- Behind the tamale is the heritage history of pre-Hispanic America.
- The word tamal comes from the Nahuatl, tamalli, which means wrapped.
- After Mexico, the United States is the country that consumes the most tamales.
Tamales tell the heritage history of pre-Hispanic America and are part of Mexican culture.
The word tamal comes from the Nahuatl, tamalli, which means wrapped and was a product used for offering ceremonies.
In addition, according to historians, the Mexica were the people who brought food through Mesoamerica, where it is believed to be the origin.
However, in the Conquest, Catholic and pre-Hispanic traditions came together to create what we now know as tamales, according to the account of the evangelizer Fray Bernardino de Sahagún.
What is the favorite tamale of Mexicans?
According to a survey by La Costeña, 31% of Mexicans prefer the green tamale over the 500 different flavors, which according to anthropologist Beatriz Ramírez Woolrich exist throughout the country.
Not only that, Woolrich ensures that there are more than 4,000 different tamales preparations, and currently it gives way to gourmet and vegetarian recipes.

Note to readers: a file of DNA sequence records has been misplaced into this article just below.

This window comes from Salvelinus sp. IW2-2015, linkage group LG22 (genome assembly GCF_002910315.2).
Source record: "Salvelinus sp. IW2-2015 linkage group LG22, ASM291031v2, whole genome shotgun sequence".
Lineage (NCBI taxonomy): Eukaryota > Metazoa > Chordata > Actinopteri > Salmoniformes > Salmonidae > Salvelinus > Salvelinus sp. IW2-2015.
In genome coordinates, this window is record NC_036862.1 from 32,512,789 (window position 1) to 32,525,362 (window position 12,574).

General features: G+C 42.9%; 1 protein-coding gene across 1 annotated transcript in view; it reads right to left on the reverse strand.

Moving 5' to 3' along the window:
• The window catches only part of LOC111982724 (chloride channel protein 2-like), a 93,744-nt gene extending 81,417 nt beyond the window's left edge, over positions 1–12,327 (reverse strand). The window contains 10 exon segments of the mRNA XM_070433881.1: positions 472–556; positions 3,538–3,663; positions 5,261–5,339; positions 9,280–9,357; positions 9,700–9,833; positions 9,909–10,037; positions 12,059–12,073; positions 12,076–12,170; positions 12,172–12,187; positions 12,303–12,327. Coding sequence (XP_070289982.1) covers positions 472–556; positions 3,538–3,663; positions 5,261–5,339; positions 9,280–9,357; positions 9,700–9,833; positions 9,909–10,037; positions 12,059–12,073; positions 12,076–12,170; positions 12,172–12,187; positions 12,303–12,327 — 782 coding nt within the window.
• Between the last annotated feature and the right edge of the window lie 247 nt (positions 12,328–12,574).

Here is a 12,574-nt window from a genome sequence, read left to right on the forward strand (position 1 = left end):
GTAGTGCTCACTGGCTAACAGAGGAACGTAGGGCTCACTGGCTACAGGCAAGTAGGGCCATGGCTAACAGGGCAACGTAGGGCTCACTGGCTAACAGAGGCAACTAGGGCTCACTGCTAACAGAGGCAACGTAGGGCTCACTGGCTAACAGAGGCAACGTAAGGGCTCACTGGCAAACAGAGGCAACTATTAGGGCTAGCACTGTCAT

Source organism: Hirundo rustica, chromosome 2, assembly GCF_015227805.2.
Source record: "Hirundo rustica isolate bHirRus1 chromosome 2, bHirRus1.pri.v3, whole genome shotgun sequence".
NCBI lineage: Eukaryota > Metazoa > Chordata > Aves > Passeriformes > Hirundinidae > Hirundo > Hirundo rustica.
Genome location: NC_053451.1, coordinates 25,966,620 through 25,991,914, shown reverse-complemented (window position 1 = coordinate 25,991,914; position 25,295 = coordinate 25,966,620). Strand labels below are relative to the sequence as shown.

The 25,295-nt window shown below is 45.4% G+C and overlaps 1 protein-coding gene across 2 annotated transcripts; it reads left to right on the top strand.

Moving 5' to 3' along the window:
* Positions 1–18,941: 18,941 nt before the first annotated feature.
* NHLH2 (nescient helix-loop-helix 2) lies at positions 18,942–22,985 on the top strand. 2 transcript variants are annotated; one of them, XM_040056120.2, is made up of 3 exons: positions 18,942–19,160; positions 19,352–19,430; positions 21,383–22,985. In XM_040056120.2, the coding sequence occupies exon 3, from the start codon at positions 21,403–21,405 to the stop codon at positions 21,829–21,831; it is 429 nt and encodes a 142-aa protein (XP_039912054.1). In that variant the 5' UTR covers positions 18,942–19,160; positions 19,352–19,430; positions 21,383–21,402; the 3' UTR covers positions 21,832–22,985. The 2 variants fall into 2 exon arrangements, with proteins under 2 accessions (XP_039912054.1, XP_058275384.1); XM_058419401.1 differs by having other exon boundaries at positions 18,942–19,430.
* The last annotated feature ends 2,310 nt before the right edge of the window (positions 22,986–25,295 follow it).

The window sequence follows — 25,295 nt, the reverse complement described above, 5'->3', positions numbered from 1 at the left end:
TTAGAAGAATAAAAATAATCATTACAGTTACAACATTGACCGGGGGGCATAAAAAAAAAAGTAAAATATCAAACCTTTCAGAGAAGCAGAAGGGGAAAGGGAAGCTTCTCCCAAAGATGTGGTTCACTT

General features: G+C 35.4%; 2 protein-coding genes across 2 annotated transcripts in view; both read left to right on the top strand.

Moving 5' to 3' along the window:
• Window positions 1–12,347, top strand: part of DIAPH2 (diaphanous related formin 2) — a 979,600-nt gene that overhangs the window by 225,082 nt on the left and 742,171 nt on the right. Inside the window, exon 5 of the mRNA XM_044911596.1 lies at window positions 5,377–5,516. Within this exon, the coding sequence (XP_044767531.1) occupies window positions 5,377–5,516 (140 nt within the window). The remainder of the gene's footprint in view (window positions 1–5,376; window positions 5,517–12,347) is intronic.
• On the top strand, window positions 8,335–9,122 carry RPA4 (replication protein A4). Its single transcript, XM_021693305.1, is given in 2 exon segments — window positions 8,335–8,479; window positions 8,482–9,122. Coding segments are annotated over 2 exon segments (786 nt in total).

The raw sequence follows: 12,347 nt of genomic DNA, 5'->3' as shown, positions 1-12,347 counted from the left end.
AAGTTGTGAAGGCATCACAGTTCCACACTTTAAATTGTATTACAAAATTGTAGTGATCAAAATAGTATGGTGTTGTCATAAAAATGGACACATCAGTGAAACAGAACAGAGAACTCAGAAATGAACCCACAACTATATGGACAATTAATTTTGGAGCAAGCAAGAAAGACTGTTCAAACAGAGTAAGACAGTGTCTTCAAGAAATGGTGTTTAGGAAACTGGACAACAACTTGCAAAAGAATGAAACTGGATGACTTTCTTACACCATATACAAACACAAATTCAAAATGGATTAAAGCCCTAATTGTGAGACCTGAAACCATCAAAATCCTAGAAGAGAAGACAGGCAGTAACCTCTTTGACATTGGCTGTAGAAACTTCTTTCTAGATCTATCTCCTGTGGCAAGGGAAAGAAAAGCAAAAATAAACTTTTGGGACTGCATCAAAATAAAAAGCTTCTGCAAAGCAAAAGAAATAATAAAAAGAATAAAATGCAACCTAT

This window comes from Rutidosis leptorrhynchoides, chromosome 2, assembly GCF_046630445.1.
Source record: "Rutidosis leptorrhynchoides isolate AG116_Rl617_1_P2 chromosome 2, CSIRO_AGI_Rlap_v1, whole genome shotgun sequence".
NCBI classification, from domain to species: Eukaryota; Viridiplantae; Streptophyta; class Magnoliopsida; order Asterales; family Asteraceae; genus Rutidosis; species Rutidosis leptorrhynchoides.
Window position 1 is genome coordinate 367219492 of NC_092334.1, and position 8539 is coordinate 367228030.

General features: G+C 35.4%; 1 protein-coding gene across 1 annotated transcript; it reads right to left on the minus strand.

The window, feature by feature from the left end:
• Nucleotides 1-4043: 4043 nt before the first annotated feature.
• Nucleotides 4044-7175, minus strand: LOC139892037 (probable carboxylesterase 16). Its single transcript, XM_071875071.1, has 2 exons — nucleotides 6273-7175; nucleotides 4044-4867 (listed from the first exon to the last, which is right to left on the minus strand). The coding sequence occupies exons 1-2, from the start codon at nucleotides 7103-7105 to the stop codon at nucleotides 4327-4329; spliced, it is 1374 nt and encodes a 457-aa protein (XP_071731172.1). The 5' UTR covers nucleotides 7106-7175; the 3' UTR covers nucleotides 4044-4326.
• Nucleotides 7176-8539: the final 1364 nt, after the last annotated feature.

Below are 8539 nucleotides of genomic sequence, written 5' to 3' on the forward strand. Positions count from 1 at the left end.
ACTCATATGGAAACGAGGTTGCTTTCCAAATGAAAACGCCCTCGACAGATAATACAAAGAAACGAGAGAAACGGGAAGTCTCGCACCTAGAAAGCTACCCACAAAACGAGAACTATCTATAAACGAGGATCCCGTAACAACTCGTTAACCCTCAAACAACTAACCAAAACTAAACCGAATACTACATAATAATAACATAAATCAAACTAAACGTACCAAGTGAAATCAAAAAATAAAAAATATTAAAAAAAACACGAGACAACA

Worldwide, the country that consumes the most tamales, after Mexico, is the United States
A twist with the guajolota in Mexico City
In Mexico City, this typical dish was given a twist. Inspired by the pambazo stuffed with an enchilada – a creation of Puebla – the natives of the capital devised the tamale cake.
In the Animal Gourmet publication, the historian José N. Iturriaga said that the original guajolota is from Puebla and was an evening food; while in Mexico City it is consumed as breakfast. “It’s a 200-year-old treat,” said the historian.
The star dish of the Candelaria day
Although tamales are eaten all year round in Mexico, to celebrate Candelaria day, the star dish is tamales accompanied by atole.
According to a study by Kantar, the occasions of weekly consumption of this dumbbell grew last year: tamales by 15% and atole by 19%.
During 2020, each week on average 32% of Mexicans consumed tamales; while 17% enjoyed this corn drink, adding more occasions of consumption than in 2019.
Mexico Daily Post